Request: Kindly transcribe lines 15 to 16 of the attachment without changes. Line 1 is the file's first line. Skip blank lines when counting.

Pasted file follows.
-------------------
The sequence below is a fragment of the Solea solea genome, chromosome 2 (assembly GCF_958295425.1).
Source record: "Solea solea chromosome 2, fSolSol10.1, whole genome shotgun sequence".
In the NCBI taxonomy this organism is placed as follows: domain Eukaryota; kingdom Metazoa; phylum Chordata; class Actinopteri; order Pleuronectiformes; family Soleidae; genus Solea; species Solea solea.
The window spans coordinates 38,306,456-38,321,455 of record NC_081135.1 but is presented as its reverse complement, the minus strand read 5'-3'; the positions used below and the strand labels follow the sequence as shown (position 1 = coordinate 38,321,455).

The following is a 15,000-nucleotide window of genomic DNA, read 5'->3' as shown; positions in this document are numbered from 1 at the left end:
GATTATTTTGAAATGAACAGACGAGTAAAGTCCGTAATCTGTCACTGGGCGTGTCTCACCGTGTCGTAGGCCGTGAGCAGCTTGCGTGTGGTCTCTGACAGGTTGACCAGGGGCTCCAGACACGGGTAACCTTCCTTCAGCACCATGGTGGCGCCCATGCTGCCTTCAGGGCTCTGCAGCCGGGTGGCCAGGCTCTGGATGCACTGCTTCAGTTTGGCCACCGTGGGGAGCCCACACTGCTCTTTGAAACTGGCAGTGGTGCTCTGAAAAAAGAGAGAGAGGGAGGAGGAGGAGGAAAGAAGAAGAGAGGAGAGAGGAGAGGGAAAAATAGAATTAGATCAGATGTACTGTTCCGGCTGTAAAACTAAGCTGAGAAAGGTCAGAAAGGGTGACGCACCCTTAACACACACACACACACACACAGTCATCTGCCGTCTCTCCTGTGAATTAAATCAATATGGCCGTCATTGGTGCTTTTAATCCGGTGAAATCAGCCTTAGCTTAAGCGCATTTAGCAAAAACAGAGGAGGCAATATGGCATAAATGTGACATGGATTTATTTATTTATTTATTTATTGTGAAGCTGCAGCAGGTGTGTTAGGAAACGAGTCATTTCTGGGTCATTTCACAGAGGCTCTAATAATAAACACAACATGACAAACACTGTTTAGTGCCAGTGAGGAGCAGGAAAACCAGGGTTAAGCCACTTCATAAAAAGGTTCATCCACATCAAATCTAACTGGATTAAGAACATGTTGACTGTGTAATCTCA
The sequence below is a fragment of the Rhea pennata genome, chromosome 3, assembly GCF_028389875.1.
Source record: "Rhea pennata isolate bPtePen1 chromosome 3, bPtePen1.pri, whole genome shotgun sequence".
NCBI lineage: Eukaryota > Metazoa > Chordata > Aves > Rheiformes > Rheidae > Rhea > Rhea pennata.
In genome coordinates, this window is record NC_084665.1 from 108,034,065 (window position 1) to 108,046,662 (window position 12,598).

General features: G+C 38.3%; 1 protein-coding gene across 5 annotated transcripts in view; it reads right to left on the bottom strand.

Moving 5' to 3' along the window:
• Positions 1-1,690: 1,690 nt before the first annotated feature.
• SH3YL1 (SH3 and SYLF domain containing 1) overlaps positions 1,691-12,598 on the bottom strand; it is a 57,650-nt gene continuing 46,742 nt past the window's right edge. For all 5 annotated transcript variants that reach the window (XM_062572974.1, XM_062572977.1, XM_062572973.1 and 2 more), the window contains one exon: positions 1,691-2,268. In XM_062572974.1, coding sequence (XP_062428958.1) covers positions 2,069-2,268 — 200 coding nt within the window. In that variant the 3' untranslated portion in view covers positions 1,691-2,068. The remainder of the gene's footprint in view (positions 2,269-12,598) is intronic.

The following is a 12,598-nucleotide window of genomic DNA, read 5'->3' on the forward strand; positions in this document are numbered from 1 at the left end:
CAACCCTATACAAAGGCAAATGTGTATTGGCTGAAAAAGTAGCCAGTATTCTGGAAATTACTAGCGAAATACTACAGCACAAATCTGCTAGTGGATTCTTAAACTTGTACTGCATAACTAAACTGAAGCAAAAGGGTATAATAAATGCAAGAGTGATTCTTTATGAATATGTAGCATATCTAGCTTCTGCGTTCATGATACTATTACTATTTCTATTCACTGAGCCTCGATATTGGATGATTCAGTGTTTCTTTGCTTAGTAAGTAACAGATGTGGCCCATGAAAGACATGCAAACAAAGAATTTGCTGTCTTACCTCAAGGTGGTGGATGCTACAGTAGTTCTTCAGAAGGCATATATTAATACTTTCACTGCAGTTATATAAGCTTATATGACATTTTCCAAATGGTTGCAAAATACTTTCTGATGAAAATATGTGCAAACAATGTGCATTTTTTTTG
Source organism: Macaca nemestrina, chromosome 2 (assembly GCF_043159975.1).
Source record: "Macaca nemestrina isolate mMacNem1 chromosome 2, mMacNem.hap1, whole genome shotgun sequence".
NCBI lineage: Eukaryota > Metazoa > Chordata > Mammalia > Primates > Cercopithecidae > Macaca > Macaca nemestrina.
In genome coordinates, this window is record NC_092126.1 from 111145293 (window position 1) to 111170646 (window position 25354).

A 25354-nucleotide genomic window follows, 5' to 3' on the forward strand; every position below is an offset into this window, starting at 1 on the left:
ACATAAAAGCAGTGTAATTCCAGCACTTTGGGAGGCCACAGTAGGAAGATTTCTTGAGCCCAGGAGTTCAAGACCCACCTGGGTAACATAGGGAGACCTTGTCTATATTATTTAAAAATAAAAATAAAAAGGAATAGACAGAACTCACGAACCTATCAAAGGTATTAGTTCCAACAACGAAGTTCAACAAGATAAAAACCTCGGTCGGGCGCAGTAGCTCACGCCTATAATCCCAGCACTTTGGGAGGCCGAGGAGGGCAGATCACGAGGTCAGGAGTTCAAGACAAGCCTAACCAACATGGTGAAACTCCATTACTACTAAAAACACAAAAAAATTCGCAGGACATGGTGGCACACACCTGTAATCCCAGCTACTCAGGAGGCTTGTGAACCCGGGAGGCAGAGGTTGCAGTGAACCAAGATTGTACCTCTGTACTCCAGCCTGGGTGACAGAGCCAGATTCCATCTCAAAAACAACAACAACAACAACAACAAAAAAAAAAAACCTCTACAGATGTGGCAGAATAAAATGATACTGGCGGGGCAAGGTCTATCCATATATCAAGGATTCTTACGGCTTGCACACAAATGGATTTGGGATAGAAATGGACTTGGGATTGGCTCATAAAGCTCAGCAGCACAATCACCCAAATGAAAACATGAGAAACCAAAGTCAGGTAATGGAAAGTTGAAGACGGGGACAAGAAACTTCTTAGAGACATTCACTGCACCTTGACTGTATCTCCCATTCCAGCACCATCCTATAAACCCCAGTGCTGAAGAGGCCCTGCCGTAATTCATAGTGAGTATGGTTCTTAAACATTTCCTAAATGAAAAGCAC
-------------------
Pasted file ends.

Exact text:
The following is a 12,598-nucleotide window of genomic DNA, read 5'->3' on the forward strand; positions in this document are numbered from 1 at the left end:
CAACCCTATACAAAGGCAAATGTGTATTGGCTGAAAAAGTAGCCAGTATTCTGGAAATTACTAGCGAAATACTACAGCACAAATCTGCTAGTGGATTCTTAAACTTGTACTGCATAACTAAACTGAAGCAAAAGGGTATAATAAATGCAAGAGTGATTCTTTATGAATATGTAGCATATCTAGCTTCTGCGTTCATGATACTATTACTATTTCTATTCACTGAGCCTCGATATTGGATGATTCAGTGTTTCTTTGCTTAGTAAGTAACAGATGTGGCCCATGAAAGACATGCAAACAAAGAATTTGCTGTCTTACCTCAAGGTGGTGGATGCTACAGTAGTTCTTCAGAAGGCATATATTAATACTTTCACTGCAGTTATATAAGCTTATATGACATTTTCCAAATGGTTGCAAAATACTTTCTGATGAAAATATGTGCAAACAATGTGCATTTTTTTTG